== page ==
Headley is serving a 35-year term in a US prison, but he was convicted only for deaths of Americans, not Indians, on 26/11.
New Delhi: India has made a fresh request to the United States for extradition of David Coleman Headley and Tahawwur Rana, for their role in the 26/11 Mumbai attacks.
According to reports, Andrew McCabe, Deputy Director of the Federal Bureau of Investigation (FBI), visited India earlier in April and met officials of the National Investigation Agency (NIA).
NIA, charged with the probe into the 2008 Mumbai attacks, raised with FBI the matter of extradition of Headley and Rana. It also said that multiple such requests in the case of Rana had gone unheeded.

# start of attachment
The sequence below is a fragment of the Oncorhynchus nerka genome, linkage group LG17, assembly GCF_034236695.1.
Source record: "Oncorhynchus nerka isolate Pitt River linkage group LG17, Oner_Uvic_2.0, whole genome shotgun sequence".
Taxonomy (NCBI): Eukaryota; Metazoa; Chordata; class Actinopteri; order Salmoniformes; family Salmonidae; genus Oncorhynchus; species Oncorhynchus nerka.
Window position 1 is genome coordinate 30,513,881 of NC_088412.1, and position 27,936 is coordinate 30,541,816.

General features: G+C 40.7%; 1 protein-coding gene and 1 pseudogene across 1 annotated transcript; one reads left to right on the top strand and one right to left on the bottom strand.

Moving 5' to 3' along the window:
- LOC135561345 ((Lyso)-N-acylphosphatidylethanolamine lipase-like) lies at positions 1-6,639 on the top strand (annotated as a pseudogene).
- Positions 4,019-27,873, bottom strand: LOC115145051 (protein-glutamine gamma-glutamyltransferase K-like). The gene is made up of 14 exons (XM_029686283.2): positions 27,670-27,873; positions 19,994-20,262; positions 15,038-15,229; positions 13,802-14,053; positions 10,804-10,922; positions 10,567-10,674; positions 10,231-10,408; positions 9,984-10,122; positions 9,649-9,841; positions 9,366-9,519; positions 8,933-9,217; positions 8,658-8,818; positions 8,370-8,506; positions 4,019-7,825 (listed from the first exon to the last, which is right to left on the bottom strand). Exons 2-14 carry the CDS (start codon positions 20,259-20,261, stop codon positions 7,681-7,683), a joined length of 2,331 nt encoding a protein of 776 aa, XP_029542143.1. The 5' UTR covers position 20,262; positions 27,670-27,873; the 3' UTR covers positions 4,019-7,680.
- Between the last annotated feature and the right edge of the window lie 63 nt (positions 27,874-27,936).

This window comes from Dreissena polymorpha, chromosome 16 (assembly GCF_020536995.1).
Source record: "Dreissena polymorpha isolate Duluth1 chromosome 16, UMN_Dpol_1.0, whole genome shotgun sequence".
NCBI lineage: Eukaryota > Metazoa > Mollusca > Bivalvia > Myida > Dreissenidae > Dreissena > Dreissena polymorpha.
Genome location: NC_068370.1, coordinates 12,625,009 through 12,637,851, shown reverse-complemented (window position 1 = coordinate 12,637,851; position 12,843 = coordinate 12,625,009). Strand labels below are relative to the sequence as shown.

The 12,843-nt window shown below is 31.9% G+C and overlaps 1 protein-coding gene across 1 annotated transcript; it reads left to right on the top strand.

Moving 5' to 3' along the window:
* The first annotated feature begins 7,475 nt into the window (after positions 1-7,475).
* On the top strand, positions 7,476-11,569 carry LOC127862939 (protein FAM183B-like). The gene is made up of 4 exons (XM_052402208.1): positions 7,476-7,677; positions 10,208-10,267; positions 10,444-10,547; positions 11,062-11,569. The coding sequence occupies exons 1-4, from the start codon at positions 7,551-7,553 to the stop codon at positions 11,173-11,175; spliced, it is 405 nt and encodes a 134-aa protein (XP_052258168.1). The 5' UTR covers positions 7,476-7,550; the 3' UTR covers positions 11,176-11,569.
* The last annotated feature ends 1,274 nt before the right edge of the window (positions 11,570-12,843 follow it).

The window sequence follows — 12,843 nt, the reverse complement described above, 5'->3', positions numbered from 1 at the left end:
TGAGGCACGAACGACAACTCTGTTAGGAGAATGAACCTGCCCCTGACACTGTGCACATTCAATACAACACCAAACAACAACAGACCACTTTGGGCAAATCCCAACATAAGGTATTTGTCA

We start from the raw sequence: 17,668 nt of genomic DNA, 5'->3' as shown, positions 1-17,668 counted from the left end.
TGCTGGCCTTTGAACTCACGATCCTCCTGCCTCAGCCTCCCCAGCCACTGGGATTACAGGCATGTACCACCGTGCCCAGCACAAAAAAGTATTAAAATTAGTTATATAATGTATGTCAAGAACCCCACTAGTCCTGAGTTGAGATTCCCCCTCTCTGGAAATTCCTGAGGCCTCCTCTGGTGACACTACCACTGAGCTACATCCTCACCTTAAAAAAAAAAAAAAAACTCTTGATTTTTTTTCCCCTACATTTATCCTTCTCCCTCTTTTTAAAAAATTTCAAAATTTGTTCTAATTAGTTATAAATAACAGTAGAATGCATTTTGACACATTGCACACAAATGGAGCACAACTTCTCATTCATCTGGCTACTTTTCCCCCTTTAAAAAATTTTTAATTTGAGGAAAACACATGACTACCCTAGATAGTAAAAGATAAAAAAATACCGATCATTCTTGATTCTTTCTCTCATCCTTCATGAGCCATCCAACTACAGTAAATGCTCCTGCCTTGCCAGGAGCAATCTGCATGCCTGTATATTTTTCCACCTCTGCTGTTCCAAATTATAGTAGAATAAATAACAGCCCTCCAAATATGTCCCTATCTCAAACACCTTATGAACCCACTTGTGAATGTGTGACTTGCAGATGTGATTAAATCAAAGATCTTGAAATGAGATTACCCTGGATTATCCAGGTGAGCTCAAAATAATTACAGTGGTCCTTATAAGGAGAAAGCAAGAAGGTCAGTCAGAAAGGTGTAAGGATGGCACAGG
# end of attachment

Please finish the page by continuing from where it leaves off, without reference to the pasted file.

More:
According to reports, NIA told FBI that though Rana had been tried in a US court and convicted of providing material to the Lashkar-e-Taiba (LeT) which carried out the attacks, he had not been tried for offences registered in India – of forgery and criminal breach of trust.
Rana’s extradition is stuck because the ‘double jeopardy’ clause in US law prevents punishment for the same offence twice. India has demanded Rana’s extradition on the grounds of planning an attack on the National Defence College (NDC) and Chabad House in several cities.
Reports said that FBI assured NIA it would look into the matter.
Headley has been sentenced to 35 years in prison by a US court, but Indian officials think they have a case because his conviction was made only on the basis of 6 Americans killed in the 26//11 attack, said reports. Many Indians were also killed and for this, Headley is still to face the law.
Rana, a school friend of Headley, is serving a 14-year term in the US for providing material support to the LeT.
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